There was a problem at the store’s point of check out. The line of waiting customers stalled and those nearest her were subjected to a loud woman intent on drawing a customer right behind her into conversation. At first I was annoyed by her rudeness and grateful we had this one person between us. But without any way not to hear, I soon became interested in what she was saying—and even more interested in how the beleaguered customer, held captive by her position in line, was reacting.
The loud lady, it seemed, had just moved back to Memphis from New York City. She had discovered that in New York people were much more open to various religious beliefs. She found Memphians were very behind the times, not open at all. She stated emphatically that it really didn’t matter what you believed just as long as you believed in something–a higher power of some kind. I watched as the woman sandwiched between us chose not to respond. The silence provoked the loud lady to try harder.
“I was brought up in a faith where you were encouraged not to read the Bible for yourself and when I finally tried it, I didn’t like the Old Testament so I only read the New Testament– if I read the Bible at all. The Old Testament is filled with things I don’t like to hear. It’s awful.” Finally a response: “It is all the same story and you need to read it all.” The loud lady began again, “I don’t attend church, there’s no need to when there are so many preachers on television. The one I really like is (a well-known pastor) because he talks only about good things; he’s the one who has it right.” The captive lady shook her head. The loud lady said, “What’s wrong with him?” “You are being conned; life doesn’t work that way. He isn’t preaching the whole truth” said the captive. That response provoked the loud lady to defend the “everything is wonderful” pastor, by saying with a quick nod of her head, “I believe he is right and that’s what I’m choosing to believe.” The captive lady softly responded just this once more but she preached a sermon: “And someday life will be over for all of us and some will be surprised to learn that it isn’t okay to believe whatever you choose.”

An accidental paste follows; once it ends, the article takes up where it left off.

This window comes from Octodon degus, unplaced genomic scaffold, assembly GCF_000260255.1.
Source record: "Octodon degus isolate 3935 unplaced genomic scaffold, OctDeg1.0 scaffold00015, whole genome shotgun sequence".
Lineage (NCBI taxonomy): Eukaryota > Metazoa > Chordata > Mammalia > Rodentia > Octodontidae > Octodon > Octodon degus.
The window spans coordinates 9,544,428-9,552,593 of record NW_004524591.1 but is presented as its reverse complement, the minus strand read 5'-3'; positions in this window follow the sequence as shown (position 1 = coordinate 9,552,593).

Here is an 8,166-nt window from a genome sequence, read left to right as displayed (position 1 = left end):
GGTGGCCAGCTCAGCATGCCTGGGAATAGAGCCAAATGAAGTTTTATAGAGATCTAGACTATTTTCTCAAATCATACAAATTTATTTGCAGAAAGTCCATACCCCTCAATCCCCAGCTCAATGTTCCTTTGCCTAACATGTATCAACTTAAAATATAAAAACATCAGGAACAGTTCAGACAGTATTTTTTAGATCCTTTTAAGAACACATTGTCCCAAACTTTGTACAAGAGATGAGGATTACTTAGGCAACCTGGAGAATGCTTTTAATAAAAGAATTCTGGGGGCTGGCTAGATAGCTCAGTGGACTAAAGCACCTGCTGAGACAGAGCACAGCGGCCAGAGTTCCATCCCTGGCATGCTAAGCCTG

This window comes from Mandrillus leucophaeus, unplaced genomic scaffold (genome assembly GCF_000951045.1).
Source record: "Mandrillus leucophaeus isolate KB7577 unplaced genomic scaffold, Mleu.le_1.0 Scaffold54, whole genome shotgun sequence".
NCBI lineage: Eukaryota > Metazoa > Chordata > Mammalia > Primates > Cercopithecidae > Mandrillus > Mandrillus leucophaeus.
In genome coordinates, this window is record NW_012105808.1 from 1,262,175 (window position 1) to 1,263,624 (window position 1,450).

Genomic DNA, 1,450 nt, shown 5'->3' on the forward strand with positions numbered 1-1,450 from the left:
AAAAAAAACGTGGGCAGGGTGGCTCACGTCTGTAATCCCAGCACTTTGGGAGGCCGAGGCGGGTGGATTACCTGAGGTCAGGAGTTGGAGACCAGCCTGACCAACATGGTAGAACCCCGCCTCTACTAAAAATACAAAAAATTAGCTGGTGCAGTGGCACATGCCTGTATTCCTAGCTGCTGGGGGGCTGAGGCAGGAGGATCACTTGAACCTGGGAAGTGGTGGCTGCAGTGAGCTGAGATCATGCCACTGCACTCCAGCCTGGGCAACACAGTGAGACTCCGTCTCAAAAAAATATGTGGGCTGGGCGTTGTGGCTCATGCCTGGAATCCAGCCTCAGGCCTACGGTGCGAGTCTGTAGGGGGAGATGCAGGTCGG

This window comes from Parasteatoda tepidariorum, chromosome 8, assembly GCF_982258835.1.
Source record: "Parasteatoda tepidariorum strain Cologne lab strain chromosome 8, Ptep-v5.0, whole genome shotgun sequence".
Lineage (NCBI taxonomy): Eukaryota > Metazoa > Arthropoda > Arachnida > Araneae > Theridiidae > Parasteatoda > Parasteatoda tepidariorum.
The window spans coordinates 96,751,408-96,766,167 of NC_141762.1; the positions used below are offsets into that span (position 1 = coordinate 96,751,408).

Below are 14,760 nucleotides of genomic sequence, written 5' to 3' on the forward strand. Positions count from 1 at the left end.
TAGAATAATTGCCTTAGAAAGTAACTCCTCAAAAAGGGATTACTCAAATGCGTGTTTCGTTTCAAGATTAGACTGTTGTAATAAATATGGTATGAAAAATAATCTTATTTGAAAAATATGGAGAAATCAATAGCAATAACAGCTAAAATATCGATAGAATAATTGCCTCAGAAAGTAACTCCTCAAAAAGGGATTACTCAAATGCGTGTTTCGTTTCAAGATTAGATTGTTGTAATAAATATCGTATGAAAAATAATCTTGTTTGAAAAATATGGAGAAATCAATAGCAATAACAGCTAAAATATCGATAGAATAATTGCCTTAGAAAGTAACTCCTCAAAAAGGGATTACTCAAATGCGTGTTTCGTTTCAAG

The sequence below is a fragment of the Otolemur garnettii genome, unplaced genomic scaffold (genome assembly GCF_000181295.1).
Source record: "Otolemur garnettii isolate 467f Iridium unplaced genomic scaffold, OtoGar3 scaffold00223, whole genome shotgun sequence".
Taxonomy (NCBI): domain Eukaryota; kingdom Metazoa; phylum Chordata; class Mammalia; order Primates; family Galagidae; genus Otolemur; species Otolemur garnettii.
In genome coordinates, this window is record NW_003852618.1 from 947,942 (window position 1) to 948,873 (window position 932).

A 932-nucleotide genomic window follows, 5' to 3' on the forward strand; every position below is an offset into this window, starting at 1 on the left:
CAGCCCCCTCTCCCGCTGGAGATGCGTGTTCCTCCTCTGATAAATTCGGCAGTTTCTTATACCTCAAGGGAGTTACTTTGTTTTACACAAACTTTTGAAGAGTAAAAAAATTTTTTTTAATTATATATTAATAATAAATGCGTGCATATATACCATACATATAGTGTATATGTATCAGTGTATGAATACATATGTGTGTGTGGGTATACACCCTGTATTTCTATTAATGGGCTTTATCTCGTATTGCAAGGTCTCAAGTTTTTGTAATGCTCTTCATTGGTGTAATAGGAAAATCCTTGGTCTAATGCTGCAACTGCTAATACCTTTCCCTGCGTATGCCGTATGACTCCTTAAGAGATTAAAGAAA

Thankfully, the register began working again and the loud lady was soon checked out. She turned to the lady behind her and said “Nice talking to you” and received a kind smile.
To hear the testimony from the lady in front of me was worth the wait and the aggravation of a too loud and determined to be heard customer. In a very few words, the lady who was somewhat ambushed had responded kindly and well. She chose her words and times to speak very carefully and there was never an argumentative tone. I want to think that this unhappy-to-be-back-in-Memphis lady is as open as she believes herself to be and will think about what she heard. I hope she will decide to read the Bible searchingly and choose for herself what is truth. It is far too important a decision to allow others to make for you.
Sally Chambers said:
What a witness “captive’s” reaction must have been to all who heard this remarkable exchange. And, as it has to me, it surely will become a blessing to those who read what you have shared here. She just might have caused quite a butterfly ripple with the way she responded to “loud”. PTL☺
Pat Luffman Rowland said:
Sally, I was grateful to not be the one targeted for discussion because I’m afraid I would have been too strong in my response. The nice lady handled it as well as it could be handled and I will use her as my role model should I ever be in a place like she was.